Nearly one billion people globally have a mental disorder, and those with severe mental disorders tend to die earlier than the general population, according to the World Health Organization (WHO). Over the weekend, you may have seen a flood of World Mental Health Day posts from your social media networks raising awareness around mental health, normalizing the challenges many of people face and showing support for those who are struggling.
Now more than ever, mental health is on the minds of everyone as we continue to face a year full of unparalleled stressors from a global pandemic and its health and economic impacts to the national election and civil unrest weighing heavily on people. The Centers for Disease Control and Prevention surveyed U.S. adults in late June and discovered 40% of them are struggling with mental health or substance use during the pandemic.
“The environmental stressors of our present and uncertainty about the future are being reflected in increased rates of suicide, drug overdoses, domestic abuse, and societal violence,” says Dr. Lance Longo, a psychiatrist at Aurora Dewey Center. “This is being compounded by more limited access to mental health and social services.”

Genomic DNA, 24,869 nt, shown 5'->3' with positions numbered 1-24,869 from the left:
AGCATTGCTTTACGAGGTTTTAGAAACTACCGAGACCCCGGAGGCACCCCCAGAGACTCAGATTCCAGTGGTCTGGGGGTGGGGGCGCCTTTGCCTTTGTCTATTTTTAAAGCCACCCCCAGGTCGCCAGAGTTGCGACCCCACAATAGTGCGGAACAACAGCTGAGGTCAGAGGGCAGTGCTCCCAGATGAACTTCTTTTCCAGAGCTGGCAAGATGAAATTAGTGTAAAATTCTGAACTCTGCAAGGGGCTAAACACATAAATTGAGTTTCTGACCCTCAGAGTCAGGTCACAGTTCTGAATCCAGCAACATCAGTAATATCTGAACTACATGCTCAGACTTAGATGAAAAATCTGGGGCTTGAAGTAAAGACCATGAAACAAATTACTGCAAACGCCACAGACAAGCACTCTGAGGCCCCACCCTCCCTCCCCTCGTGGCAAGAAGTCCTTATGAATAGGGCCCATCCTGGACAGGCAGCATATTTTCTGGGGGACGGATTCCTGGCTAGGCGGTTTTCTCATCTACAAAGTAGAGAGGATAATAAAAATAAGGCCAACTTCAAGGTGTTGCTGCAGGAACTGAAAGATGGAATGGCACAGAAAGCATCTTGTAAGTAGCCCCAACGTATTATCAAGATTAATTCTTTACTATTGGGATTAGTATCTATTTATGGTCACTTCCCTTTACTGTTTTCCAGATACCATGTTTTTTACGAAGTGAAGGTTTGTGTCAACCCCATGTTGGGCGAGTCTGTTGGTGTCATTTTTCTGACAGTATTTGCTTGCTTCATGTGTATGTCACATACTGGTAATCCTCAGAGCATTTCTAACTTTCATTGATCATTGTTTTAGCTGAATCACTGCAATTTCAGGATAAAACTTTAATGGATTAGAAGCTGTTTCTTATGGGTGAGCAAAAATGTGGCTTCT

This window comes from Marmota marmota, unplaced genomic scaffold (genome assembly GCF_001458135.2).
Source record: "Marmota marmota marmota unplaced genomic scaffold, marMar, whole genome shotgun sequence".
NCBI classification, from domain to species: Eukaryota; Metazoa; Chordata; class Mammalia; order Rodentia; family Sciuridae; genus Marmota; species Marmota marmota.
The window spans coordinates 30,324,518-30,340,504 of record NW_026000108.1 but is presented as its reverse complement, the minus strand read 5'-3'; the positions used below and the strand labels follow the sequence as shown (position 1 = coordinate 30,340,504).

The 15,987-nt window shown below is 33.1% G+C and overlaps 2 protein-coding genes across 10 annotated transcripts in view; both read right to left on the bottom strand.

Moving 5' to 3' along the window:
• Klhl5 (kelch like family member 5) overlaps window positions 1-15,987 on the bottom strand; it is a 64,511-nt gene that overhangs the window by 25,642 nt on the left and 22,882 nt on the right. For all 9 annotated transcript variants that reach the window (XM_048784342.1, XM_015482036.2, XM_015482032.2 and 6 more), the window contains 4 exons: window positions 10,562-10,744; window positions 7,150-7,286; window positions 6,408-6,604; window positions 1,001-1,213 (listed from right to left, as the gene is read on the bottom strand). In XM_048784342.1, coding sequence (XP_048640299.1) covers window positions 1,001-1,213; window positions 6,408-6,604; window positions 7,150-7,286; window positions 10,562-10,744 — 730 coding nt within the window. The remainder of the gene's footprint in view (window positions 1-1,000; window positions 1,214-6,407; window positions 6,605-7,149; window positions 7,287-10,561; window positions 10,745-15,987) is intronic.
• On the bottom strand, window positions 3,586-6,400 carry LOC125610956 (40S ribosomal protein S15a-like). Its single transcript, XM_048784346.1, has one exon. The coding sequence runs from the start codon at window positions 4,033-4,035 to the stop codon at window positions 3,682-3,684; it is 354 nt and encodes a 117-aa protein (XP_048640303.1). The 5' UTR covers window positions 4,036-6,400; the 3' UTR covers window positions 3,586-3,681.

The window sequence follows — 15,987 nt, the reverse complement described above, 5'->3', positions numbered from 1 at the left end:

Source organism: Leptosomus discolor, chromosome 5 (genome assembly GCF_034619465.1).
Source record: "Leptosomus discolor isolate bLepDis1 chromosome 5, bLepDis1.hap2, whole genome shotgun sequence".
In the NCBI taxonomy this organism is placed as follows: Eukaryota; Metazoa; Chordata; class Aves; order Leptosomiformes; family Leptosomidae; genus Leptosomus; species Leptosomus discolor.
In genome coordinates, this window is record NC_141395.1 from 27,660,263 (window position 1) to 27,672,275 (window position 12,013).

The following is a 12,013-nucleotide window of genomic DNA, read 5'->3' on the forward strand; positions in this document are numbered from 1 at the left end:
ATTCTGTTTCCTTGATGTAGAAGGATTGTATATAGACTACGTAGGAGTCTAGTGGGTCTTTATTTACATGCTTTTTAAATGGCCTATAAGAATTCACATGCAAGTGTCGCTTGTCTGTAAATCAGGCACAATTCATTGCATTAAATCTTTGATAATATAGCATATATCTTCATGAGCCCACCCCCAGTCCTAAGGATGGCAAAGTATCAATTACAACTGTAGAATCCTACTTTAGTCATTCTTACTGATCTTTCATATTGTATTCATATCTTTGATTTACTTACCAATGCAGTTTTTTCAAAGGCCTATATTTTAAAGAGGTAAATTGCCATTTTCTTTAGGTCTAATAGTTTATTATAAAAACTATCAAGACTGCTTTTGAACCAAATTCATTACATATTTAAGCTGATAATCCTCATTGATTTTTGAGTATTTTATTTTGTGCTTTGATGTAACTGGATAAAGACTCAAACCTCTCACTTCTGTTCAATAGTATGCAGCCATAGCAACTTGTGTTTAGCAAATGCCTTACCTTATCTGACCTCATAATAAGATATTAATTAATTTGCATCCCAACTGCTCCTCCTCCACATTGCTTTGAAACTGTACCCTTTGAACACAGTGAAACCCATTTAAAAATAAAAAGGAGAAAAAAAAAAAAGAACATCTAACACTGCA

In support of investing in mental health resources, WHO, United Global Mental Health and the World Federation for Mental Health launched the #MoveforMentalHealth challenge. This effort is encouraging people around the world to post videos to social media showing what they do in support of their mental well-being in the hopes of making a positive impact.
This project is helping to encourage healthy practices to support good mental health.
“The importance of diet, exercise, and basic self-care skills, whether it be a simple walk or jog, focused workout, or involvement in holistic health activities like meditation or yoga all have been shown to boost the immune system and improve overall emotional health and well-being,” says Dr. Longo.